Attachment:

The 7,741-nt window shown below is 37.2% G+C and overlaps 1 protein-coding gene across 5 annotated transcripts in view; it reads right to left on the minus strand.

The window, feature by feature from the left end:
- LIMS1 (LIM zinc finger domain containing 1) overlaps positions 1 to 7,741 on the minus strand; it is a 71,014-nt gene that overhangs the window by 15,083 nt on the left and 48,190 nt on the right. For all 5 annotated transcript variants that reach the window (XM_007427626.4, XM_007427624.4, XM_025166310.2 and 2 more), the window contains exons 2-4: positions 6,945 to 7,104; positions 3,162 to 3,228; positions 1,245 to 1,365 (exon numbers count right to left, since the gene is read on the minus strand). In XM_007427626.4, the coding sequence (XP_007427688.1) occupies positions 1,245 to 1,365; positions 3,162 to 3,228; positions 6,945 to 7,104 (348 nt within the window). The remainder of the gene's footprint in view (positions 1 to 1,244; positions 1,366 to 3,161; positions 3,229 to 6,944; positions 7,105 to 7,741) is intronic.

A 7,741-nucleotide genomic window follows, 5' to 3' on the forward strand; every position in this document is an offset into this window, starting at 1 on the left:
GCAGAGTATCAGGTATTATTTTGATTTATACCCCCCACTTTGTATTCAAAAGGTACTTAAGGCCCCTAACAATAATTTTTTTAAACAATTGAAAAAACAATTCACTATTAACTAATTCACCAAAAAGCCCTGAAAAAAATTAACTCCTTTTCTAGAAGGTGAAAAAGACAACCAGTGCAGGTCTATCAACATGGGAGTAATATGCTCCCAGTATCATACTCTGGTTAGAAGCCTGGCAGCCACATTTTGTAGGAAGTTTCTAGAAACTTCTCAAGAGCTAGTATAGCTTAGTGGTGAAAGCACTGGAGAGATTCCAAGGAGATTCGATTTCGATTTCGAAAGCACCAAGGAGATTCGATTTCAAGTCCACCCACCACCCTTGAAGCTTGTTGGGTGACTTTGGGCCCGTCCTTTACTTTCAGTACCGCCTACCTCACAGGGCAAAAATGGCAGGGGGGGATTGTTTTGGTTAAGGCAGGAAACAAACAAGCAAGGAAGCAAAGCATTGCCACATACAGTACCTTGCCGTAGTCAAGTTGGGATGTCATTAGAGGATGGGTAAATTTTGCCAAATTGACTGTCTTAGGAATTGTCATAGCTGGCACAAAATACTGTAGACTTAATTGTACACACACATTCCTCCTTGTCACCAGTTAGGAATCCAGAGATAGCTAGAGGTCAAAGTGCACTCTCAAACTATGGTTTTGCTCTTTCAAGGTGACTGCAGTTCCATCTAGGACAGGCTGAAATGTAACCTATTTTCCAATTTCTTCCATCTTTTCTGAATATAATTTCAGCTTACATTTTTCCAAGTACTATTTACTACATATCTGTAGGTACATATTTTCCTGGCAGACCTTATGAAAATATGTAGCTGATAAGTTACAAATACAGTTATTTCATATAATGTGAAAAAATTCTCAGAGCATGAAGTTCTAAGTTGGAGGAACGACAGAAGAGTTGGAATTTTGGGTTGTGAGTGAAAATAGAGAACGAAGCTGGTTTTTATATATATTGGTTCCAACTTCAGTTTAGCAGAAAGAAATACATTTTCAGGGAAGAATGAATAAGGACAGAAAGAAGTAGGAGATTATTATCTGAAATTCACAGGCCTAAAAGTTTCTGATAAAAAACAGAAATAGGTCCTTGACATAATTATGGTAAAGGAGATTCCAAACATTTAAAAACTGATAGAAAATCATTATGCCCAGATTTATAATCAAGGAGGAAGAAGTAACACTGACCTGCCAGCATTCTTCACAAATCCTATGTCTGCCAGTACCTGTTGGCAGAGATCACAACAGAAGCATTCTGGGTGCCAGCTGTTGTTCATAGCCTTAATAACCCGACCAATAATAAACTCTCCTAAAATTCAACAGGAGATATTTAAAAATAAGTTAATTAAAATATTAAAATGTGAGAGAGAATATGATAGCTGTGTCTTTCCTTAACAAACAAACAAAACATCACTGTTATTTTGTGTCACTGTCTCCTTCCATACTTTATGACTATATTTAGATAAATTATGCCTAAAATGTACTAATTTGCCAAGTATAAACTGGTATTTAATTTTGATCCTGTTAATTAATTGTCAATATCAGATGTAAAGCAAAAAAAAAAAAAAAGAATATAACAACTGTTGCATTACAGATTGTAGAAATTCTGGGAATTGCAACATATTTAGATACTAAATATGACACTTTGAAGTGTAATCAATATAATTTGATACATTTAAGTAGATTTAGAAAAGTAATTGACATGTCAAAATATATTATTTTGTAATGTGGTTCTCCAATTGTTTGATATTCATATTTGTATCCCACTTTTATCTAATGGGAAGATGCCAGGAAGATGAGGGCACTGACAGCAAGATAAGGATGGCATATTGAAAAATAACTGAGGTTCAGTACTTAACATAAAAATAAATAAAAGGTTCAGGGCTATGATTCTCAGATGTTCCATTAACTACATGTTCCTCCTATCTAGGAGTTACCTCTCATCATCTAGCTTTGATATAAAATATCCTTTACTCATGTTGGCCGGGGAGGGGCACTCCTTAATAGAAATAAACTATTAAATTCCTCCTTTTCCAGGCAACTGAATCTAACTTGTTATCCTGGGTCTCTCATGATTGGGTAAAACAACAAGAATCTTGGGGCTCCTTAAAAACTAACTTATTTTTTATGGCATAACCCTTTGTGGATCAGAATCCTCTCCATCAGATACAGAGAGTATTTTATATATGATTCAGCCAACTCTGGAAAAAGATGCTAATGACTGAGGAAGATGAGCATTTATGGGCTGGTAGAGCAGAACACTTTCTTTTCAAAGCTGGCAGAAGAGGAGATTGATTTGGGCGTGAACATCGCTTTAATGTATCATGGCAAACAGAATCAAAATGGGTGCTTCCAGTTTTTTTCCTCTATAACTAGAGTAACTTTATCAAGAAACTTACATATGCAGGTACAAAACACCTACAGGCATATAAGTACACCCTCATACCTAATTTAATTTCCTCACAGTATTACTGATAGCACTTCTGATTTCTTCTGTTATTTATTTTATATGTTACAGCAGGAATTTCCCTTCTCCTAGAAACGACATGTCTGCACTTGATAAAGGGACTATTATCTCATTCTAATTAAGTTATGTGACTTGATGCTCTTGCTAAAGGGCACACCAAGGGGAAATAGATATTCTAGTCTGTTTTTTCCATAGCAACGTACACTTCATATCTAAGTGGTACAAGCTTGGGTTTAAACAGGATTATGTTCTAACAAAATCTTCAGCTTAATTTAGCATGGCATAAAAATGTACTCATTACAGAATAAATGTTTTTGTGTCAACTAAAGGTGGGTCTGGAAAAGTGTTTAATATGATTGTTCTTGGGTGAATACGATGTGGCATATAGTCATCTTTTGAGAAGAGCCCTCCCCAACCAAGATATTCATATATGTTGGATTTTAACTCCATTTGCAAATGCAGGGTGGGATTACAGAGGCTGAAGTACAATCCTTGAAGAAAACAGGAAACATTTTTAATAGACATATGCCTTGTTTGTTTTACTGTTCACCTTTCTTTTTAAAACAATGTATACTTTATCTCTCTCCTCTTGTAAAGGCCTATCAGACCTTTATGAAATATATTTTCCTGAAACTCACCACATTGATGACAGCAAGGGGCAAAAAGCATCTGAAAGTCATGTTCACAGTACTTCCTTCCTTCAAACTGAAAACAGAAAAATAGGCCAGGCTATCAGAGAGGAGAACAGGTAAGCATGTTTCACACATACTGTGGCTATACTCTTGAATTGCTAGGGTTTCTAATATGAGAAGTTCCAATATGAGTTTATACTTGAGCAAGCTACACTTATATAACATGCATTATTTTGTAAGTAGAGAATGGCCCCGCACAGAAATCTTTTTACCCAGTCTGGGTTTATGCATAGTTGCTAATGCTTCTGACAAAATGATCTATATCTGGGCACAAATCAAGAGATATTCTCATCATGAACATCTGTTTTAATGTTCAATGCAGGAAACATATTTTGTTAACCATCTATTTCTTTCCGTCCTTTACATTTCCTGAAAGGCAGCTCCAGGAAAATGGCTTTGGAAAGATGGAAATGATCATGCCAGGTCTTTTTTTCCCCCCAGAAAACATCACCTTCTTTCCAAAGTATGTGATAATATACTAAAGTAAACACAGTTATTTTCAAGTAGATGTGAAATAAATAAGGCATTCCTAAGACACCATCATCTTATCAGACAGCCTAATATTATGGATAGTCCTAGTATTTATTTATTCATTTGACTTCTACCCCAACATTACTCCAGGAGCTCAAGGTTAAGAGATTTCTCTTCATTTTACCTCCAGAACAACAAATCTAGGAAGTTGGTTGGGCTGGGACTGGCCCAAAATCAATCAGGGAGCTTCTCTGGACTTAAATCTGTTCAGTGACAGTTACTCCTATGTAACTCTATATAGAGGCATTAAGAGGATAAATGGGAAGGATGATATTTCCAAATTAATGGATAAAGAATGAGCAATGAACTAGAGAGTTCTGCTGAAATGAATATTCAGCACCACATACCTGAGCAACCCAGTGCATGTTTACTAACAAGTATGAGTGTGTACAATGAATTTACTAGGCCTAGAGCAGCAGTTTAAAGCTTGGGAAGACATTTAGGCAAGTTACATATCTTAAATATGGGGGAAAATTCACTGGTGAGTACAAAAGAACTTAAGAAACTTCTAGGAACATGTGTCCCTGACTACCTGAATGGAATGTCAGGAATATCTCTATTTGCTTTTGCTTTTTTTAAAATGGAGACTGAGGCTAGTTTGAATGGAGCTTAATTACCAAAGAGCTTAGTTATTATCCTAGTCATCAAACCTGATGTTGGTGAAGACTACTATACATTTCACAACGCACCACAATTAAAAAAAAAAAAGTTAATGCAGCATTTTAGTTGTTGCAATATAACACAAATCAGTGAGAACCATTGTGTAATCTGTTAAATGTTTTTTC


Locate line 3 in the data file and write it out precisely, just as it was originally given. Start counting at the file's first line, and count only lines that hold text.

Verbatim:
- LIMS1 (LIM zinc finger domain containing 1) overlaps positions 1 to 7,741 on the minus strand; it is a 71,014-nt gene that overhangs the window by 15,083 nt on the left and 48,190 nt on the right. For all 5 annotated transcript variants that reach the window (XM_007427626.4, XM_007427624.4, XM_025166310.2 and 2 more), the window contains exons 2-4: positions 6,945 to 7,104; positions 3,162 to 3,228; positions 1,245 to 1,365 (exon numbers count right to left, since the gene is read on the minus strand). In XM_007427626.4, the coding sequence (XP_007427688.1) occupies positions 1,245 to 1,365; positions 3,162 to 3,228; positions 6,945 to 7,104 (348 nt within the window). The remainder of the gene's footprint in view (positions 1 to 1,244; positions 1,366 to 3,161; positions 3,229 to 6,944; positions 7,105 to 7,741) is intronic.